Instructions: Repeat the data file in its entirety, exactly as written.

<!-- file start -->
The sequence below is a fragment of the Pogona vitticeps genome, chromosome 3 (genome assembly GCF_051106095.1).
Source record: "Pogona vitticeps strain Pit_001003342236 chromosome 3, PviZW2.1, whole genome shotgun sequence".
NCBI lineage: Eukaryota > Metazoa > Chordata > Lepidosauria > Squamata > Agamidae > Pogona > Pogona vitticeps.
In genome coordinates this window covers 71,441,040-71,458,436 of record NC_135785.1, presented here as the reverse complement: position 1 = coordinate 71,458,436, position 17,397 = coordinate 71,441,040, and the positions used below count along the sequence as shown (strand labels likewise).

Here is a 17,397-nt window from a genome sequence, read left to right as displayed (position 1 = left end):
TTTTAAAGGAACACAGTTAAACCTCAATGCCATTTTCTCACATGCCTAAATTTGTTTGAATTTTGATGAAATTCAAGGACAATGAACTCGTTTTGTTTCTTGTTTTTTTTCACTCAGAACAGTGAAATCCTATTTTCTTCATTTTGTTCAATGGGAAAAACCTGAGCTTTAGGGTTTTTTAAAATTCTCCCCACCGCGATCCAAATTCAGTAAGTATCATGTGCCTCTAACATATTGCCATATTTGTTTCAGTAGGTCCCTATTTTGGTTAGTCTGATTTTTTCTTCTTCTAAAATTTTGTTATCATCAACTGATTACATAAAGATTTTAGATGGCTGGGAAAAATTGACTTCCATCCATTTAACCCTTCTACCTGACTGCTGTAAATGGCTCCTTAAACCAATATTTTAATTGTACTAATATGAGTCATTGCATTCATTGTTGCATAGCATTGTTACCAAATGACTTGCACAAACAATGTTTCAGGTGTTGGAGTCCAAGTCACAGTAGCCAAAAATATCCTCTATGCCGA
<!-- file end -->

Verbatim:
The sequence below is a fragment of the Pogona vitticeps genome, chromosome 3 (genome assembly GCF_051106095.1).
Source record: "Pogona vitticeps strain Pit_001003342236 chromosome 3, PviZW2.1, whole genome shotgun sequence".
NCBI lineage: Eukaryota > Metazoa > Chordata > Lepidosauria > Squamata > Agamidae > Pogona > Pogona vitticeps.
In genome coordinates this window covers 71,441,040-71,458,436 of record NC_135785.1, presented here as the reverse complement: position 1 = coordinate 71,458,436, position 17,397 = coordinate 71,441,040, and the positions used below count along the sequence as shown (strand labels likewise).

Here is a 17,397-nt window from a genome sequence, read left to right as displayed (position 1 = left end):
TTTTAAAGGAACACAGTTAAACCTCAATGCCATTTTCTCACATGCCTAAATTTGTTTGAATTTTGATGAAATTCAAGGACAATGAACTCGTTTTGTTTCTTGTTTTTTTTCACTCAGAACAGTGAAATCCTATTTTCTTCATTTTGTTCAATGGGAAAAACCTGAGCTTTAGGGTTTTTTAAAATTCTCCCCACCGCGATCCAAATTCAGTAAGTATCATGTGCCTCTAACATATTGCCATATTTGTTTCAGTAGGTCCCTATTTTGGTTAGTCTGATTTTTTCTTCTTCTAAAATTTTGTTATCATCAACTGATTACATAAAGATTTTAGATGGCTGGGAAAAATTGACTTCCATCCATTTAACCCTTCTACCTGACTGCTGTAAATGGCTCCTTAAACCAATATTTTAATTGTACTAATATGAGTCATTGCATTCATTGTTGCATAGCATTGTTACCAAATGACTTGCACAAACAATGTTTCAGGTGTTGGAGTCCAAGTCACAGTAGCCAAAAATATCCTCTATGCCGA